Drink Distinct: Wines & Producers

Saint Pourçain, wherefore art thou - Burgundy or Loire?

An early 13th Century poem, called "Battle of the Wines", recounts a competitive tasting of more than 70 of Europe's best wines ordered by a Capetian king. The wines of Saint-Pourçain were deemed 3rd best behind Beaune and Saint Emilion.

 

During the middle ages, the wines of this area in the Auvergne were popular in the royal court and the papal court in Avignon. Despite this illustrious history, Saint-Pourçain, by any measure, is obscure. I had only encountered and tasted such a wine once before visiting Domaine de Bellevue.

 

The grapes grown here are very similar as in Burgundy (no surprise as the appellation has more in common with Burgundy than the Loire and is only 150km from Macon) - Chardonnay, Pinot Noir and Gamay. But there is some Sauvignon Blanc and one unique grape - more on it below.

 

Domaine Bellevue is one of only 18 estates producing wine commercially in Saint-Pourçain. It would be unimaginable that any of the others are more passionate, dedicated and quality-driven.

 

Jean Louis-Pétillat, a 4th generation wine maker has been at the helm of this estate for 36 years. He continues to do so, and to make all wine-related decisions, despite selling the Domaine to Jacques Gautier recently.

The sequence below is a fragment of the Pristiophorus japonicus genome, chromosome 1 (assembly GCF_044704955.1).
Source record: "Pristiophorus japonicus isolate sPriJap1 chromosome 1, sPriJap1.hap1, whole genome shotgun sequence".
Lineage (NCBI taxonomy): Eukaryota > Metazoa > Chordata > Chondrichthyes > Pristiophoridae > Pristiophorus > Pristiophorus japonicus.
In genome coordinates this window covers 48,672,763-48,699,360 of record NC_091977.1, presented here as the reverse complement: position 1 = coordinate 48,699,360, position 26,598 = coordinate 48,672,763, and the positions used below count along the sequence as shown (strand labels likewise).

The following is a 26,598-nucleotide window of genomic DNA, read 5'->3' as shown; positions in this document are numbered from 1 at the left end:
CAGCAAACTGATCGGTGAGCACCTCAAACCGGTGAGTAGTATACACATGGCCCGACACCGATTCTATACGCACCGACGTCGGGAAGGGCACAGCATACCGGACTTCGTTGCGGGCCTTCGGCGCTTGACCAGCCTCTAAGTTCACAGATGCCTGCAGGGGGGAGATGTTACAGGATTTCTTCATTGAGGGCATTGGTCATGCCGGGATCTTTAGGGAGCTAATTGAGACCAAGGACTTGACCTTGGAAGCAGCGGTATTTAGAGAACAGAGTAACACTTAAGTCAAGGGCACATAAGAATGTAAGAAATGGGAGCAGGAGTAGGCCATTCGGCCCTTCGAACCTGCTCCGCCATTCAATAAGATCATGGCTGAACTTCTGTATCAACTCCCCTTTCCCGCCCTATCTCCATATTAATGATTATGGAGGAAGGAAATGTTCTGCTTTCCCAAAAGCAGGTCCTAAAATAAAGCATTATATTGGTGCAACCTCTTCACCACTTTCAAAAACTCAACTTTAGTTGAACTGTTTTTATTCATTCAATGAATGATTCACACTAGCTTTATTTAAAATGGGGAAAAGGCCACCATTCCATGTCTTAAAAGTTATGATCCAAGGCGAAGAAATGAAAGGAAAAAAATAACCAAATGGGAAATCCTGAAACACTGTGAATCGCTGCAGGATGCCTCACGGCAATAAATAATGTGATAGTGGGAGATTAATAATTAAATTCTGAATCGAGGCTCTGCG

They produce an array of exceptional wines and each one is handled in its own special way. As an example, Jean-Louis gave us a white wine to taste from a barrel. I commented that it tasted curiously mature for an un-bottled wine. He said it was put in the barrel 6 months prior but had been in tank for 8 years before that. Other than a handful of famous estates, I don't know anyone doing this kind of thing.

 

But back to that unique grape...Tressalier (harvested in
photo below) may be the same as Sacy, which is grown in the Auvergne and Yonne, but the name is found only in Saint-Pourçain. The grapes are high in acidity and well-delineated.

 

Too austere to vinify independently, it is blended with
Chardonnay and sometimes Sauvignon Blanc. It fell out of favor in the 80's & 90's when Chardonnay was all anyone could think about. Whether you love or hate Chardonnay, I think you will recognize the beauty of this blend. The effect Tressalier has on Chardonnay is equivalent to converting a beach ball into an hourglass. Think proportional slimming and defining cut.

 

So today, we introduce 3 wines from our new friends at Domaine de Bellevue - 2 reds blending Gamay & Pinot Noir and a white from Chardonnay & Tressalier.

 

The white is the Urbain V 2015 named in honor of the Pope who loved the local wines. Of the hundreds of wines we tasted on that trip, this was the biggest revelation. So distinct and the finish is memorable!

 

The reds, 2013 Roche Grises (60% Pinot) and 2016 Vieilles Vignes (55% Gamay), both from vines more than 80 years old, are flat out delicious and beautifully crafted.

Try a mixed case (as the pricing is more than reasonable) and you might find yourself at the intersection of history and modern day winemaking genius.